By Karin Hurt
Karin Hurt, Founder of Let’s Grow Leaders, helps leaders around the world achieve breakthrough results, without losing their soul. A former Verizon Wireless executive, she has over two decades of experience in sales, customer service, and HR. She was recently named on Inc's list of 100 Great Leadership Speakers and American Management Association's 50 Leaders to Watch. She’s the author of 3 books: Winning Well: A Manager's Guide to Getting Results-Without Losing Your Soul, Overcoming an Imperfect Boss, and Glowstone Peak.
“If I’m ever in doubt about whether a leader is making a positive impact on my organization, I ask myself this most important question, Would I want my child working for this person?
If the answer is no, I know I need to make the tough call.”
– David Alexander, President at Adecco Group
Talent is tricky. Despite your best intentions, competency models, nine-box grids, and calibrated performance sessions, sometimes the wrong guy ends up in the wrong seat for the wrong reason — and wreaks havoc on your organization.
The more vetted the choice, the trickier it is to question the impact. Add a spike in KPIs, and it’s even more tempting to look the other way.
And yet, when you’ve got a leader in the wrong job, the downstream impact is pricy.
Everyone’s watching. “So they value churn and burn behaviors here. I see how it is…”
The jerks feel validated and step up their game, and your high EQ talent entertains the next call they get from a recruiter.
The Most Important Question to Ask Yourself When You’re On the Fence About Promoting a Leader
After a few fantastic conversations, I chose a later flight home so I could stick around to hear from the wisdom of the president’s panel discussion. After all, they are recognized as a great place to work – they’re doing something right.
One question for the panel was “What do you look for in a senior leader?”
Bam. That was the obvious question for this group of high-potential talent aspiring to be the next seat on the panel.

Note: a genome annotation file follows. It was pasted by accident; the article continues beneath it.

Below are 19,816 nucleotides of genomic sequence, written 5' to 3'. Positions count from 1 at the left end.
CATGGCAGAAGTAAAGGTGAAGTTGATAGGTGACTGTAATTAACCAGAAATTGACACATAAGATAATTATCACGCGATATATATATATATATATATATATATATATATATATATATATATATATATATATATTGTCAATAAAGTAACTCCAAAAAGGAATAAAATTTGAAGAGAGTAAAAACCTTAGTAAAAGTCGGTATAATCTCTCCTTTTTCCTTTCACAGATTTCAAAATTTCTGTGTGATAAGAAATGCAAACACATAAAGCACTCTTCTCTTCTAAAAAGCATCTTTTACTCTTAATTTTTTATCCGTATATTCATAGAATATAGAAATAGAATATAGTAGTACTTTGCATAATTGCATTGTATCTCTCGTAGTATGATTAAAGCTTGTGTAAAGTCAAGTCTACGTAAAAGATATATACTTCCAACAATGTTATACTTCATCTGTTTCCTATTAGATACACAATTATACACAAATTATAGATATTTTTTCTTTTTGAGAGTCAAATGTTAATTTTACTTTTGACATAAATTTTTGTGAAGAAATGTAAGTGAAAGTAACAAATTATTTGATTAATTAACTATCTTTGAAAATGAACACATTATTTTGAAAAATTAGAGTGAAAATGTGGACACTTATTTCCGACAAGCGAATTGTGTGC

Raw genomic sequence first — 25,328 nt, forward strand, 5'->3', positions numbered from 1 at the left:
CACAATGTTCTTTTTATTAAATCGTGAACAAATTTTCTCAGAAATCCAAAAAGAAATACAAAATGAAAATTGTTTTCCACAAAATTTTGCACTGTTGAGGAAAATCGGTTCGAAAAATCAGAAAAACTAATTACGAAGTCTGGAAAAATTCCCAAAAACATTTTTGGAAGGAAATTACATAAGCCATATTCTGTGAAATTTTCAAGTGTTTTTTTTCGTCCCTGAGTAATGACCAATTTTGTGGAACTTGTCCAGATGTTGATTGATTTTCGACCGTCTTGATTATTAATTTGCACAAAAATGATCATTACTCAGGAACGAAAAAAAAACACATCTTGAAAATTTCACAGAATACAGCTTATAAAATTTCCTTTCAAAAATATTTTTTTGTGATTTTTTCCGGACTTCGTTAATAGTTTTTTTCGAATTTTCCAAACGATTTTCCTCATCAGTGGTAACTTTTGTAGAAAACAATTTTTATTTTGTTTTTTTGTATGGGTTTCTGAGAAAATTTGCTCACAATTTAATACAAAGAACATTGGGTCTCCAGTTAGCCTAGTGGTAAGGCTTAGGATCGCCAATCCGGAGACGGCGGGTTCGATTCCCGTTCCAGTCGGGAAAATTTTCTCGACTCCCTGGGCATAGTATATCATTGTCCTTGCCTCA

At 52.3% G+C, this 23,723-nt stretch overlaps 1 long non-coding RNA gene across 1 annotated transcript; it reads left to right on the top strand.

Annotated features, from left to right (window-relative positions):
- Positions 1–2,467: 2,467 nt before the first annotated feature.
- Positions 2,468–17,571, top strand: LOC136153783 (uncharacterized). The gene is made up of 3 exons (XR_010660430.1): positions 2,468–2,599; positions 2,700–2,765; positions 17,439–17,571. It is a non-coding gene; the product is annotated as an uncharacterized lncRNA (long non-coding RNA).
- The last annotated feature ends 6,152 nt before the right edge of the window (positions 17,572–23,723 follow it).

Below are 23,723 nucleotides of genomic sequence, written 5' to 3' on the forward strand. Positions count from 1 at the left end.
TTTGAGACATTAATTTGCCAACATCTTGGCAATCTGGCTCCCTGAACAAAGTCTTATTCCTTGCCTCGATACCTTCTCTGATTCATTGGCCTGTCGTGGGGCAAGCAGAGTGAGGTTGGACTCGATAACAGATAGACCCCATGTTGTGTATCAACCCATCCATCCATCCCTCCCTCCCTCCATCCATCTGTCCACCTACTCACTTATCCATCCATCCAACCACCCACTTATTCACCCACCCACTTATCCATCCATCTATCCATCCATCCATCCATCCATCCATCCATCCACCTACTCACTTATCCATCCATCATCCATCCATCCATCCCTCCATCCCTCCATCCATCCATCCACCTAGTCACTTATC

I haven’t stopped thinking about what David said next.
“I ask myself: would I want my child working for this person?”
It really comes down to that, doesn’t it?
We know immediately what we want for our children as they enter the workforce. And it’s not just what’s easy or fun. If we’re real, we know it was the really tough stuff that helped us grow. AND, we also hope they’ll find some people to help them navigate the chaos.
Why would we want anything but the best developmental experience for other people’s children?
Which got me thinking of the next series of questions about what I hope for my two sons.
Dear leader to whom I’m entrusting my kids (and yours)
Share a compelling vision.
Hold them (and others) accountable.
Do what you say.
Give them tough feedback.
Give them something important to do.
Tell them the truth.
Help them understand what they don’t know.
Ask them great questions that make them think.
Ensure they understand the bigger picture.
Let them fail and help him pick up the pieces.
Nurture their patience to dig deeper for better answers.
Get to know them.
Let them do something you think they might be able to do, even if they’re not quite ready.
Care about what matters more to them more than this job and find small ways to help.
How about you? What are your best hopes for leaders as they look to grow our next generation of leaders? What matters most?
Update: Well this is fun. Thank you Perugini for sharing this concept with your community on your Italian blog, Lettera aperta a un nuovo Leader (for readers who don’t speak Italian, I found Google Translate to do a lovely job 😉